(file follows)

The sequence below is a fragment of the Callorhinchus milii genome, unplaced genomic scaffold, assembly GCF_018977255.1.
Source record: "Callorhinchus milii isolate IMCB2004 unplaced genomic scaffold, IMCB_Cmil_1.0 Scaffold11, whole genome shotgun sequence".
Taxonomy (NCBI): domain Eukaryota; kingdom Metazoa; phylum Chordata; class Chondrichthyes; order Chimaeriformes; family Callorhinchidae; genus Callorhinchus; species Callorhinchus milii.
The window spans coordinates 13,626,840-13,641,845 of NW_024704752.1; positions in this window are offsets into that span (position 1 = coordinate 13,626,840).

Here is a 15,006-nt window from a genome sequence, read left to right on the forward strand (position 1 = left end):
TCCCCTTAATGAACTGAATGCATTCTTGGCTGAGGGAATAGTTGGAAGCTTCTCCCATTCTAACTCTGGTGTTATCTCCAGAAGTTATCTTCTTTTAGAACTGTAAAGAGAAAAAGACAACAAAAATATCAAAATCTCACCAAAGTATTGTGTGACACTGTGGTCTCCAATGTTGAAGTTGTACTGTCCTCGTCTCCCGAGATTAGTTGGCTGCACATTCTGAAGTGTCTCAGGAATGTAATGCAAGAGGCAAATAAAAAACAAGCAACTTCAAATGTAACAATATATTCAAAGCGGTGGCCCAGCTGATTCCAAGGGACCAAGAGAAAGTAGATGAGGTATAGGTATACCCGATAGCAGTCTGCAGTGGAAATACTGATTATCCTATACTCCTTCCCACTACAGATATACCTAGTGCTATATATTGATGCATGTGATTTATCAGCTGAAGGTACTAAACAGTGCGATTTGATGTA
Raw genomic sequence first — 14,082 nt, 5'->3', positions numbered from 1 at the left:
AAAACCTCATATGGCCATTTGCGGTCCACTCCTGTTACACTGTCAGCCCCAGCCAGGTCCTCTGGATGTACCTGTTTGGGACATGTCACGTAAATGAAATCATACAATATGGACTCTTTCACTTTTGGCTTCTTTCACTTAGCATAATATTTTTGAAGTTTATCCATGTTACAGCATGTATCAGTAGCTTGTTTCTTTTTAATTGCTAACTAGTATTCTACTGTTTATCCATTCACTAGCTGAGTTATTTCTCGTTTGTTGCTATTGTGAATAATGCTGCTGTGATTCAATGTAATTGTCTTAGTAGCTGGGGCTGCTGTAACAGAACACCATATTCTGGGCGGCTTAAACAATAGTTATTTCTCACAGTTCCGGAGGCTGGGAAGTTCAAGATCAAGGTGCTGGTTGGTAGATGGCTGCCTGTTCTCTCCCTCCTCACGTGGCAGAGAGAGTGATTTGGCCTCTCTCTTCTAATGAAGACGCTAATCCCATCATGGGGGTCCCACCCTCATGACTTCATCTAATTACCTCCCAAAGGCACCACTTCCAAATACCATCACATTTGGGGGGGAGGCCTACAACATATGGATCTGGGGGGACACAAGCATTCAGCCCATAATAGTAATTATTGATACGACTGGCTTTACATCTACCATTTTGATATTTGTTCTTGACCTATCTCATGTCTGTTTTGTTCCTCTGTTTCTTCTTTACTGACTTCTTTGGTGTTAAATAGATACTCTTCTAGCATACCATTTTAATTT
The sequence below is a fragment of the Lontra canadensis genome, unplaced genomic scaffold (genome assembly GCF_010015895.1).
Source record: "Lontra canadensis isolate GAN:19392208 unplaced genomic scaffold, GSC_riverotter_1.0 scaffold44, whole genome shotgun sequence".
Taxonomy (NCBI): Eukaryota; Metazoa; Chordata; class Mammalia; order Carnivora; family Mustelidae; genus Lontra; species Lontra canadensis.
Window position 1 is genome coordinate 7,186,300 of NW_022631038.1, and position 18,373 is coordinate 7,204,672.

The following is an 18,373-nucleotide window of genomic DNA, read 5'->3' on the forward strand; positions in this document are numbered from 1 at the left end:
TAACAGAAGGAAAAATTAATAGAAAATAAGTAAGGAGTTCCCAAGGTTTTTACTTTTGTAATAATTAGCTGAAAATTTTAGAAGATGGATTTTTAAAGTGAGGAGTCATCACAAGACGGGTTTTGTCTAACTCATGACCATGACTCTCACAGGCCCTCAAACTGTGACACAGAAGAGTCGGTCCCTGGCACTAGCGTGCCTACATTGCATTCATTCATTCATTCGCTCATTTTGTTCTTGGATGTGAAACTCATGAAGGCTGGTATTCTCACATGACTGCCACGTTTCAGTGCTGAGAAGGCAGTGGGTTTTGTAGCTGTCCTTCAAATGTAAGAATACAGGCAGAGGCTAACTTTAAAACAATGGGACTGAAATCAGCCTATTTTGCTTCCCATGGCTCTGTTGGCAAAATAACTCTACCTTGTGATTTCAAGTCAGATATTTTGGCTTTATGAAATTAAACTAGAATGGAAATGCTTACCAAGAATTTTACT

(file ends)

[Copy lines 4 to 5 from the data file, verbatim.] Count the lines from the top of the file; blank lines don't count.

The window spans coordinates 13,626,840-13,641,845 of NW_024704752.1; positions in this window are offsets into that span (position 1 = coordinate 13,626,840).

Here is a 15,006-nt window from a genome sequence, read left to right on the forward strand (position 1 = left end):